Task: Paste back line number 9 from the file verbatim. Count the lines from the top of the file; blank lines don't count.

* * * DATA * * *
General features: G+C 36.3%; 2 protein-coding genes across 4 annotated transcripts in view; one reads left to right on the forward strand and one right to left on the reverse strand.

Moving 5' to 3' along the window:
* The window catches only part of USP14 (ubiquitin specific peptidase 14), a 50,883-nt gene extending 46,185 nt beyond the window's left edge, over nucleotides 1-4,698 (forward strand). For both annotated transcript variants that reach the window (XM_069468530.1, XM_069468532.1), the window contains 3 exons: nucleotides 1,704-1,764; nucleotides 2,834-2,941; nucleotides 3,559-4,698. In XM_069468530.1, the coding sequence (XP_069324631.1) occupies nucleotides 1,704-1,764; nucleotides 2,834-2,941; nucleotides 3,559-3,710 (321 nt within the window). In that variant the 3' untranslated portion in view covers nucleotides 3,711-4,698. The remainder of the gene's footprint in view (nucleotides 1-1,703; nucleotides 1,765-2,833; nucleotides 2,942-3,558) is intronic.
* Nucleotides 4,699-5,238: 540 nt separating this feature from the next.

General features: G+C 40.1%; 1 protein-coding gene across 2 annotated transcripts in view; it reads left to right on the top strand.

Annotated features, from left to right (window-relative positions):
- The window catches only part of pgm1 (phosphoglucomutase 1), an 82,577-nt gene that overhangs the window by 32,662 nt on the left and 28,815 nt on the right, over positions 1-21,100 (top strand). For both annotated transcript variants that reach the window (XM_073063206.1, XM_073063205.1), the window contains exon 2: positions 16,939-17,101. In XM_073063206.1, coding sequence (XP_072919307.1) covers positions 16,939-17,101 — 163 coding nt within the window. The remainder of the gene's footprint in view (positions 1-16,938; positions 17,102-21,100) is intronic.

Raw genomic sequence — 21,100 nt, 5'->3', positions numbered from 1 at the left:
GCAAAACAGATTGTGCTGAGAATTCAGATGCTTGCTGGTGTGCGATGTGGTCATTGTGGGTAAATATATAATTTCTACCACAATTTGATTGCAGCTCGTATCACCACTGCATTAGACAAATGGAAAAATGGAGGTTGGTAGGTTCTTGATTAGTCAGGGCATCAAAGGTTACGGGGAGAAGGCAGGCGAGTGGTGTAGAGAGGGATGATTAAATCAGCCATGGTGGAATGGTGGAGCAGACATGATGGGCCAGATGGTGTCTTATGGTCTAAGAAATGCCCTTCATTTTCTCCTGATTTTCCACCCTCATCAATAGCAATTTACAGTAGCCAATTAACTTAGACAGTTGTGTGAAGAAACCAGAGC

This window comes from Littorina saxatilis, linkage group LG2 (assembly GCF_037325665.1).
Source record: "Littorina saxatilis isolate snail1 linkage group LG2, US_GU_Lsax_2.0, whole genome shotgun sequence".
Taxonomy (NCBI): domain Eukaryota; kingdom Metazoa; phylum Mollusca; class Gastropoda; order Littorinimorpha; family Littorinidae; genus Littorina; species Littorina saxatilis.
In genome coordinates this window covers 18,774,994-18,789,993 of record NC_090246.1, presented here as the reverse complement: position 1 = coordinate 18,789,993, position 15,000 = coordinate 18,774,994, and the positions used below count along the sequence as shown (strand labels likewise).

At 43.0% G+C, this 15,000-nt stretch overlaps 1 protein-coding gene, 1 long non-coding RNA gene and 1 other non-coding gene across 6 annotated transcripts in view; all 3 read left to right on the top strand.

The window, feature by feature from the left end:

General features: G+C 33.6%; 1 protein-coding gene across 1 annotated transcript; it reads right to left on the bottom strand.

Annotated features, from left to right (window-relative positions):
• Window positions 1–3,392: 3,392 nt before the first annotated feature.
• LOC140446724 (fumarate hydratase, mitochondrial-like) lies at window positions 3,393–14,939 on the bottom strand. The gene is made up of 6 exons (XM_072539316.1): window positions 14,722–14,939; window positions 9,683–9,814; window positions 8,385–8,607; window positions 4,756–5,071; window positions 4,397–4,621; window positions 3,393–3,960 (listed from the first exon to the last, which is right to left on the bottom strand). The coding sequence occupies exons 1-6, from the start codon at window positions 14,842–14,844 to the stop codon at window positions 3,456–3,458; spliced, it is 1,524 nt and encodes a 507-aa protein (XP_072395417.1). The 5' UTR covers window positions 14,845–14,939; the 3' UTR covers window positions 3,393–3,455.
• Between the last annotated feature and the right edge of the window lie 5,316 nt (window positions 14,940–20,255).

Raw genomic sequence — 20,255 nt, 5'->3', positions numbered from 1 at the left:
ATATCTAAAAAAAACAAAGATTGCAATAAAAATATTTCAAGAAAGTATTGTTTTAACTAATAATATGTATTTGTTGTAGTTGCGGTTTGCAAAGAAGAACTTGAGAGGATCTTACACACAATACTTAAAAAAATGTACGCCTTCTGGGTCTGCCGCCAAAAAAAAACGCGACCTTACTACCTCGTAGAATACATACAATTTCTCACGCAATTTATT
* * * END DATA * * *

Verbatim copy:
GCAAAACAGATTGTGCTGAGAATTCAGATGCTTGCTGGTGTGCGATGTGGTCATTGTGGGTAAATATATAATTTCTACCACAATTTGATTGCAGCTCGTATCACCACTGCATTAGACAAATGGAAAAATGGAGGTTGGTAGGTTCTTGATTAGTCAGGGCATCAAAGGTTACGGGGAGAAGGCAGGCGAGTGGTGTAGAGAGGGATGATTAAATCAGCCATGGTGGAATGGTGGAGCAGACATGATGGGCCAGATGGTGTCTTATGGTCTAAGAAATGCCCTTCATTTTCTCCTGATTTTCCACCCTCATCAATAGCAATTTACAGTAGCCAATTAACTTAGACAGTTGTGTGAAGAAACCAGAGC